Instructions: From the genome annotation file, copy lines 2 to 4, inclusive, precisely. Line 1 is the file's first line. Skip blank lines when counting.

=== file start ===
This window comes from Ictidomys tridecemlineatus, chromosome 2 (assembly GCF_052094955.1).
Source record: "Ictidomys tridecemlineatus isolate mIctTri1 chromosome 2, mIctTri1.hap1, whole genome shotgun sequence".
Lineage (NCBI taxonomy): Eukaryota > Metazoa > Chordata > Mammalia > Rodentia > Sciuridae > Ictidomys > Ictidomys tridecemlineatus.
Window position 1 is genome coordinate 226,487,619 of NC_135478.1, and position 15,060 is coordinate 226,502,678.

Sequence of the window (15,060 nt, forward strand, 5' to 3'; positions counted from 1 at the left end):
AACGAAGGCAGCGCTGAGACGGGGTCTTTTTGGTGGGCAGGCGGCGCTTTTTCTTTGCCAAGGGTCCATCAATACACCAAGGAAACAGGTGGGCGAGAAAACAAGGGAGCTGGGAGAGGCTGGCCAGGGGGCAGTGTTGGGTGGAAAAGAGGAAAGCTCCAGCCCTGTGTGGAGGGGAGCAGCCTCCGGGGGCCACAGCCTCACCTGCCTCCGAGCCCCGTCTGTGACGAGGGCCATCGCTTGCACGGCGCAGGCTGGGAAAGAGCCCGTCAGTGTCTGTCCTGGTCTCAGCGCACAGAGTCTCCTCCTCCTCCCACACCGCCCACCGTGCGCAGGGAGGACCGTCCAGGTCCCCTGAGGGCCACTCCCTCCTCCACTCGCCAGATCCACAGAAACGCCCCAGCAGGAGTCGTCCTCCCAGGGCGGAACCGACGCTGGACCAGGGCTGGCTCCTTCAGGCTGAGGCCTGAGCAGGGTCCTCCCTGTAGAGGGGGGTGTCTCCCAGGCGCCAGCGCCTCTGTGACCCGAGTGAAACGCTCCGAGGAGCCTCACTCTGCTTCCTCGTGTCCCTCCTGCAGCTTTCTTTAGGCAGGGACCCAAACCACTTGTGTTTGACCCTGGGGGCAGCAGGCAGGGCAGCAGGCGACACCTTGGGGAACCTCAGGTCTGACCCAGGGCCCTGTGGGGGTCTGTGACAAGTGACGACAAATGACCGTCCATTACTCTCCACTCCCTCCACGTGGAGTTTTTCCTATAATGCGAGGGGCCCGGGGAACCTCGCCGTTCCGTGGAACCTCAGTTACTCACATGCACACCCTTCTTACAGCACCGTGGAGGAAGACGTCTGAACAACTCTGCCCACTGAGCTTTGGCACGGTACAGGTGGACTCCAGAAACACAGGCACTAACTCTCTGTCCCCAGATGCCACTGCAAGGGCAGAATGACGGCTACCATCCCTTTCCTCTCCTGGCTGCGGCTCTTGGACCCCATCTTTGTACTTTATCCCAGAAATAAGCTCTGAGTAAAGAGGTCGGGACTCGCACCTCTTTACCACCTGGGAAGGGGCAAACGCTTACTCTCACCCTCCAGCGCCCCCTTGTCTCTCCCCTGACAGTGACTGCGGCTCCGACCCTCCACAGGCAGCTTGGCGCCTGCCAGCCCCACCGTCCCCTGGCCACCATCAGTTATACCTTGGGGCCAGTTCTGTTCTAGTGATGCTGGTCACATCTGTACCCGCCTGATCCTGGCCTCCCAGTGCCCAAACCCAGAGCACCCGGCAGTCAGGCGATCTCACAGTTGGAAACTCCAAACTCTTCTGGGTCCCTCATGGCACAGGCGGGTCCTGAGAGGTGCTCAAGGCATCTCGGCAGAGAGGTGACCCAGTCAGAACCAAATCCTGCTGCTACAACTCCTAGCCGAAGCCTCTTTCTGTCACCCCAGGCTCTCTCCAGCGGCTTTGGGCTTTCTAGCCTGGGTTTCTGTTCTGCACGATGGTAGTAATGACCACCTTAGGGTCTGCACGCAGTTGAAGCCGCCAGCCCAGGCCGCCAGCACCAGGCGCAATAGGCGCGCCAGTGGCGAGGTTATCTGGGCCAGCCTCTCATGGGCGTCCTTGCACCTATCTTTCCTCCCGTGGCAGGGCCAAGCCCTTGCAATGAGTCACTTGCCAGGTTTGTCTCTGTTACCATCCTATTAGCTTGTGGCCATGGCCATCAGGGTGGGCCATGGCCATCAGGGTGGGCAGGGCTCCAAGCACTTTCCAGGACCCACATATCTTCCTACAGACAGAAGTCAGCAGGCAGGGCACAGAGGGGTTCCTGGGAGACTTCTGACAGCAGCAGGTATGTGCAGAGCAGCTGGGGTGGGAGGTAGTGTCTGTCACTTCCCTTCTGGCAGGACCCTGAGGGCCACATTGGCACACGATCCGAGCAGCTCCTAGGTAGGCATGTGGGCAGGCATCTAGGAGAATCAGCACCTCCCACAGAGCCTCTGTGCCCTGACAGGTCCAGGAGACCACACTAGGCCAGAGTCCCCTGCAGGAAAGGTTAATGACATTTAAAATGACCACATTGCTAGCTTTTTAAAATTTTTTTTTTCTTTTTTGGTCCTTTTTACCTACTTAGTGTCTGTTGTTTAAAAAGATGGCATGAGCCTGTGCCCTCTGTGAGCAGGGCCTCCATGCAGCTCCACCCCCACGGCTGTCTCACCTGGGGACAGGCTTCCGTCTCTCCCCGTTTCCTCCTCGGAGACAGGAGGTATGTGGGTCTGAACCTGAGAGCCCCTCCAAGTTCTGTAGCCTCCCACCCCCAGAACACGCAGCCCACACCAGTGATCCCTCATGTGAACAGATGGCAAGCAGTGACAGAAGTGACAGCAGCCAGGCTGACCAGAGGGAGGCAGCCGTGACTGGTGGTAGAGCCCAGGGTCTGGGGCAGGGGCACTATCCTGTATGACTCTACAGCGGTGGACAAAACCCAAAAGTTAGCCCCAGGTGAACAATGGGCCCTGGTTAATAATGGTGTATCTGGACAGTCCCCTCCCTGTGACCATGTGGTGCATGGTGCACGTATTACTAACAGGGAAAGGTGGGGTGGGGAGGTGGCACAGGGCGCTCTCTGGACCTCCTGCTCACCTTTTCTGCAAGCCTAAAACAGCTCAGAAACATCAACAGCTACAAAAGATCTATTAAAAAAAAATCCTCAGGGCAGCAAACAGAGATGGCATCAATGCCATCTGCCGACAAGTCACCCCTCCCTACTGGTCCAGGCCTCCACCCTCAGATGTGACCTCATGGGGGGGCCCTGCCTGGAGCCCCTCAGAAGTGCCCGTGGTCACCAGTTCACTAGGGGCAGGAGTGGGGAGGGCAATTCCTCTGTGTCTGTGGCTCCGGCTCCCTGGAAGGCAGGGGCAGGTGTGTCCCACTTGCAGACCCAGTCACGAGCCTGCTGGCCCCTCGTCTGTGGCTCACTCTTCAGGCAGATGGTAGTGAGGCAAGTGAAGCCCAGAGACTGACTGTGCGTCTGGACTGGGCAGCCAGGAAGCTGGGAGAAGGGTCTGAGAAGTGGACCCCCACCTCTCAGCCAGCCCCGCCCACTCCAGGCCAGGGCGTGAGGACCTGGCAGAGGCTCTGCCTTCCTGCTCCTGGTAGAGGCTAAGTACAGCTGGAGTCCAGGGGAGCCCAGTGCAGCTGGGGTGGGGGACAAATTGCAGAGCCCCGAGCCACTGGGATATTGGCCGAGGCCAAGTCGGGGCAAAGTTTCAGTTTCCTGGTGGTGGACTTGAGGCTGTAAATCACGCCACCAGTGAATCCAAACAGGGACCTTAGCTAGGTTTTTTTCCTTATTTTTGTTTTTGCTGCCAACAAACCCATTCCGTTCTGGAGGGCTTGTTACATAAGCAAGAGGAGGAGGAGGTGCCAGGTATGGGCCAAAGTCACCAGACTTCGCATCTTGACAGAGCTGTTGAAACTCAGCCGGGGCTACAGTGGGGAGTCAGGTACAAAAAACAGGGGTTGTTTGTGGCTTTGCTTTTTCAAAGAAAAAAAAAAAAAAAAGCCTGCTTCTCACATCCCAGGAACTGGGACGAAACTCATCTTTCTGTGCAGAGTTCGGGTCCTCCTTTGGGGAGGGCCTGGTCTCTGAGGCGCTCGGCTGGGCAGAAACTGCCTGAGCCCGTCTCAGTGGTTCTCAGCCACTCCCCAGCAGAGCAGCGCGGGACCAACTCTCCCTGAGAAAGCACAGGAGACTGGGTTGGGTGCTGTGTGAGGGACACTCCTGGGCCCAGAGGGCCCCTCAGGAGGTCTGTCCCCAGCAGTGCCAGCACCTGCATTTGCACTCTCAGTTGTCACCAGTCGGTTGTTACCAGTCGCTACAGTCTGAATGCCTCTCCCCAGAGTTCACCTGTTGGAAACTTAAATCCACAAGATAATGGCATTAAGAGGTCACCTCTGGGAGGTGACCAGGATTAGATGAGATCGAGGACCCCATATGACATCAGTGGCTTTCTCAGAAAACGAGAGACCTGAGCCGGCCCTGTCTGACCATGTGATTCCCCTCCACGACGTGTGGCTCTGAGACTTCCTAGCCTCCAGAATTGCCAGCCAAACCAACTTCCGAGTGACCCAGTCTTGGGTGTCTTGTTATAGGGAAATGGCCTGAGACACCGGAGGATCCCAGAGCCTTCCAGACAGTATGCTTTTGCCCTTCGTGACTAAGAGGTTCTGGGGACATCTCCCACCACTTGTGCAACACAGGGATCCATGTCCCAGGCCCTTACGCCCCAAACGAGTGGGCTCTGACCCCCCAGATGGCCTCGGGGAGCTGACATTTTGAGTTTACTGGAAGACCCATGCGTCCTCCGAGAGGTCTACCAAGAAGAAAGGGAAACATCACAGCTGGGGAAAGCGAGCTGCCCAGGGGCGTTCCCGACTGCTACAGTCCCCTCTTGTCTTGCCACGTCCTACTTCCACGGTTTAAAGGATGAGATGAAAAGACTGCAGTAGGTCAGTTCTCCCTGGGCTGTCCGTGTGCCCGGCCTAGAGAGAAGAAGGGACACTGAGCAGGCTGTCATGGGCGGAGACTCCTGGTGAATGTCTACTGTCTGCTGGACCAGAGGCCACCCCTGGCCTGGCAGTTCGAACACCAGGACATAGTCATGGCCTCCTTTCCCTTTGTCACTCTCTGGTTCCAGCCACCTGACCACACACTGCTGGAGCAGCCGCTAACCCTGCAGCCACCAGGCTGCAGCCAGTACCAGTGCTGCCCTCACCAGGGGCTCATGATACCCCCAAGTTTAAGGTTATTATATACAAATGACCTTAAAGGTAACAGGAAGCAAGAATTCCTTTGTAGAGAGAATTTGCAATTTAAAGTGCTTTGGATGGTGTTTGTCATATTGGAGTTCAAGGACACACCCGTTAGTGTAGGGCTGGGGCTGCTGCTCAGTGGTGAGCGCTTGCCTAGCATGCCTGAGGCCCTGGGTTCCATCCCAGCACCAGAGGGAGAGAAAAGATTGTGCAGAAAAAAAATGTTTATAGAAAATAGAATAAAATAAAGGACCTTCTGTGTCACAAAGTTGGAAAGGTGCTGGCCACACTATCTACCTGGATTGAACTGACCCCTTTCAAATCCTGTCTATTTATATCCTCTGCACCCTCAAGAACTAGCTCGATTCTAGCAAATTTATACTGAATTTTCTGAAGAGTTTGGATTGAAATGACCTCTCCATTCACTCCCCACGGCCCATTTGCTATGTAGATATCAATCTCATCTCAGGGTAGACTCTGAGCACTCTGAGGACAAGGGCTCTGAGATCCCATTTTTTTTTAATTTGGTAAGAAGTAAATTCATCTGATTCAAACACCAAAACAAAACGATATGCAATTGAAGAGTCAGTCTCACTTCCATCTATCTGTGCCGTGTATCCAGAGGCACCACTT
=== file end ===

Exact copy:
Source record: "Ictidomys tridecemlineatus isolate mIctTri1 chromosome 2, mIctTri1.hap1, whole genome shotgun sequence".
Lineage (NCBI taxonomy): Eukaryota > Metazoa > Chordata > Mammalia > Rodentia > Sciuridae > Ictidomys > Ictidomys tridecemlineatus.
Window position 1 is genome coordinate 226,487,619 of NC_135478.1, and position 15,060 is coordinate 226,502,678.